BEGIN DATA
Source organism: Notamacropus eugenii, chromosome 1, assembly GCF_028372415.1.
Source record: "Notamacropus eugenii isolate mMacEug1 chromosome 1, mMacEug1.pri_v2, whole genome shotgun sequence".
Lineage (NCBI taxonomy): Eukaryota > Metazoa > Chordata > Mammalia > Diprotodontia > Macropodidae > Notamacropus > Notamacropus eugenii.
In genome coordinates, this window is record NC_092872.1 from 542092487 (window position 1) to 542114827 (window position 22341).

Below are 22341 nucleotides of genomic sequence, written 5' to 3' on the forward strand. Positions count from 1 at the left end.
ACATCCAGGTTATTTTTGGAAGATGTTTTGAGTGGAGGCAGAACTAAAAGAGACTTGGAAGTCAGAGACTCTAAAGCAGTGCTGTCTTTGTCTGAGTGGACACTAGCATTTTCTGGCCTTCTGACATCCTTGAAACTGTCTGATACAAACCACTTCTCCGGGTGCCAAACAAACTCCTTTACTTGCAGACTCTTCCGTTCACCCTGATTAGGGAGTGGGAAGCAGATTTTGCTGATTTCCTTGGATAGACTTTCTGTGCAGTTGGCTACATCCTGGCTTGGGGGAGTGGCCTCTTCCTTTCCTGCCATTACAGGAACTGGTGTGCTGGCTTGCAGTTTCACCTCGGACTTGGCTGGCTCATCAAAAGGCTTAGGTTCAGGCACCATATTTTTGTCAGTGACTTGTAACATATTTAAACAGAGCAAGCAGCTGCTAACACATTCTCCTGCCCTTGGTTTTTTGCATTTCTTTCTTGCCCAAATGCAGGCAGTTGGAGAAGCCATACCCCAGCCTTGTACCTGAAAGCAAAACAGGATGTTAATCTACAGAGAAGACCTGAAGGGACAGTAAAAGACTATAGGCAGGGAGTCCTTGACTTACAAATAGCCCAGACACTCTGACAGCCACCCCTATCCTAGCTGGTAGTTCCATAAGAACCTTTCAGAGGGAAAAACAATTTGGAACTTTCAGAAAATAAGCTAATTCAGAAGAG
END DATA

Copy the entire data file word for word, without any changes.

Source organism: Notamacropus eugenii, chromosome 1, assembly GCF_028372415.1.
Source record: "Notamacropus eugenii isolate mMacEug1 chromosome 1, mMacEug1.pri_v2, whole genome shotgun sequence".
Lineage (NCBI taxonomy): Eukaryota > Metazoa > Chordata > Mammalia > Diprotodontia > Macropodidae > Notamacropus > Notamacropus eugenii.
In genome coordinates, this window is record NC_092872.1 from 542092487 (window position 1) to 542114827 (window position 22341).

Below are 22341 nucleotides of genomic sequence, written 5' to 3' on the forward strand. Positions count from 1 at the left end.
ACATCCAGGTTATTTTTGGAAGATGTTTTGAGTGGAGGCAGAACTAAAAGAGACTTGGAAGTCAGAGACTCTAAAGCAGTGCTGTCTTTGTCTGAGTGGACACTAGCATTTTCTGGCCTTCTGACATCCTTGAAACTGTCTGATACAAACCACTTCTCCGGGTGCCAAACAAACTCCTTTACTTGCAGACTCTTCCGTTCACCCTGATTAGGGAGTGGGAAGCAGATTTTGCTGATTTCCTTGGATAGACTTTCTGTGCAGTTGGCTACATCCTGGCTTGGGGGAGTGGCCTCTTCCTTTCCTGCCATTACAGGAACTGGTGTGCTGGCTTGCAGTTTCACCTCGGACTTGGCTGGCTCATCAAAAGGCTTAGGTTCAGGCACCATATTTTTGTCAGTGACTTGTAACATATTTAAACAGAGCAAGCAGCTGCTAACACATTCTCCTGCCCTTGGTTTTTTGCATTTCTTTCTTGCCCAAATGCAGGCAGTTGGAGAAGCCATACCCCAGCCTTGTACCTGAAAGCAAAACAGGATGTTAATCTACAGAGAAGACCTGAAGGGACAGTAAAAGACTATAGGCAGGGAGTCCTTGACTTACAAATAGCCCAGACACTCTGACAGCCACCCCTATCCTAGCTGGTAGTTCCATAAGAACCTTTCAGAGGGAAAAACAATTTGGAACTTTCAGAAAATAAGCTAATTCAGAAGAG